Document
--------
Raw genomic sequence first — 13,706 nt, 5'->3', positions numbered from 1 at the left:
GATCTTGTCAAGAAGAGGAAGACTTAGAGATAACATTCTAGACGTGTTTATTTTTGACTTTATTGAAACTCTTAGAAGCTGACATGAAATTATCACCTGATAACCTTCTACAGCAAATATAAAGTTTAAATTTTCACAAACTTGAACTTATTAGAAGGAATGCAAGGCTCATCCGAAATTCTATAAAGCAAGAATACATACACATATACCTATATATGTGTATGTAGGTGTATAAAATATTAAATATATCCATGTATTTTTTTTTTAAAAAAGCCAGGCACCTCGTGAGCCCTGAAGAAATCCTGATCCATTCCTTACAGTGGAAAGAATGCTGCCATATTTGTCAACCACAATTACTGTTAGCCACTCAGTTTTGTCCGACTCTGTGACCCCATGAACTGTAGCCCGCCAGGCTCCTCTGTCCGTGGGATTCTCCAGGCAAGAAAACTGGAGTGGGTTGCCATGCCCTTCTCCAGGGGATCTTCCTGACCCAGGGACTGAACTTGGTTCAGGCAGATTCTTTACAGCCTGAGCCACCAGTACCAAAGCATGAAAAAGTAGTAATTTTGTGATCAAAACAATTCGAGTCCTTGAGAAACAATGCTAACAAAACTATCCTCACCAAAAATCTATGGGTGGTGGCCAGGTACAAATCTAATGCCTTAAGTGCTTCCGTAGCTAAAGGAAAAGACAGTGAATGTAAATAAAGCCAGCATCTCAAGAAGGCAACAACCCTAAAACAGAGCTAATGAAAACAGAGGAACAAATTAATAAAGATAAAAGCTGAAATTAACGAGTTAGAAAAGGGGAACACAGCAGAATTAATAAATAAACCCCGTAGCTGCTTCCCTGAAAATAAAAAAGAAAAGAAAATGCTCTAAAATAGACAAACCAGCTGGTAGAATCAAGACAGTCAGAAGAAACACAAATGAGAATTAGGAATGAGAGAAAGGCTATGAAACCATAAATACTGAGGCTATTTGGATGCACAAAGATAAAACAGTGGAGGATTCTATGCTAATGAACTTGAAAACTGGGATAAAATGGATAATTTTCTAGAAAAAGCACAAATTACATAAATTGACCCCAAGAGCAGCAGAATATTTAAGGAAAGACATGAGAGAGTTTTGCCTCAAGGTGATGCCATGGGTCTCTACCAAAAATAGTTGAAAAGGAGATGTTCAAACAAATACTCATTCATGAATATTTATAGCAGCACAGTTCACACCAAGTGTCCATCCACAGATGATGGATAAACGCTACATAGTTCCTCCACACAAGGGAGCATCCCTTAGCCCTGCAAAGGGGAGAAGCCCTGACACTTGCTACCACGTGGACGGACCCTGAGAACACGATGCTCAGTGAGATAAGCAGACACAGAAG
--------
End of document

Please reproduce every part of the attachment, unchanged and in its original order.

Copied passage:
Raw genomic sequence first — 13,706 nt, 5'->3', positions numbered from 1 at the left:
GATCTTGTCAAGAAGAGGAAGACTTAGAGATAACATTCTAGACGTGTTTATTTTTGACTTTATTGAAACTCTTAGAAGCTGACATGAAATTATCACCTGATAACCTTCTACAGCAAATATAAAGTTTAAATTTTCACAAACTTGAACTTATTAGAAGGAATGCAAGGCTCATCCGAAATTCTATAAAGCAAGAATACATACACATATACCTATATATGTGTATGTAGGTGTATAAAATATTAAATATATCCATGTATTTTTTTTTTAAAAAAGCCAGGCACCTCGTGAGCCCTGAAGAAATCCTGATCCATTCCTTACAGTGGAAAGAATGCTGCCATATTTGTCAACCACAATTACTGTTAGCCACTCAGTTTTGTCCGACTCTGTGACCCCATGAACTGTAGCCCGCCAGGCTCCTCTGTCCGTGGGATTCTCCAGGCAAGAAAACTGGAGTGGGTTGCCATGCCCTTCTCCAGGGGATCTTCCTGACCCAGGGACTGAACTTGGTTCAGGCAGATTCTTTACAGCCTGAGCCACCAGTACCAAAGCATGAAAAAGTAGTAATTTTGTGATCAAAACAATTCGAGTCCTTGAGAAACAATGCTAACAAAACTATCCTCACCAAAAATCTATGGGTGGTGGCCAGGTACAAATCTAATGCCTTAAGTGCTTCCGTAGCTAAAGGAAAAGACAGTGAATGTAAATAAAGCCAGCATCTCAAGAAGGCAACAACCCTAAAACAGAGCTAATGAAAACAGAGGAACAAATTAATAAAGATAAAAGCTGAAATTAACGAGTTAGAAAAGGGGAACACAGCAGAATTAATAAATAAACCCCGTAGCTGCTTCCCTGAAAATAAAAAAGAAAAGAAAATGCTCTAAAATAGACAAACCAGCTGGTAGAATCAAGACAGTCAGAAGAAACACAAATGAGAATTAGGAATGAGAGAAAGGCTATGAAACCATAAATACTGAGGCTATTTGGATGCACAAAGATAAAACAGTGGAGGATTCTATGCTAATGAACTTGAAAACTGGGATAAAATGGATAATTTTCTAGAAAAAGCACAAATTACATAAATTGACCCCAAGAGCAGCAGAATATTTAAGGAAAGACATGAGAGAGTTTTGCCTCAAGGTGATGCCATGGGTCTCTACCAAAAATAGTTGAAAAGGAGATGTTCAAACAAATACTCATTCATGAATATTTATAGCAGCACAGTTCACACCAAGTGTCCATCCACAGATGATGGATAAACGCTACATAGTTCCTCCACACAAGGGAGCATCCCTTAGCCCTGCAAAGGGGAGAAGCCCTGACACTTGCTACCACGTGGACGGACCCTGAGAACACGATGCTCAGTGAGATAAGCAGACACAGAAG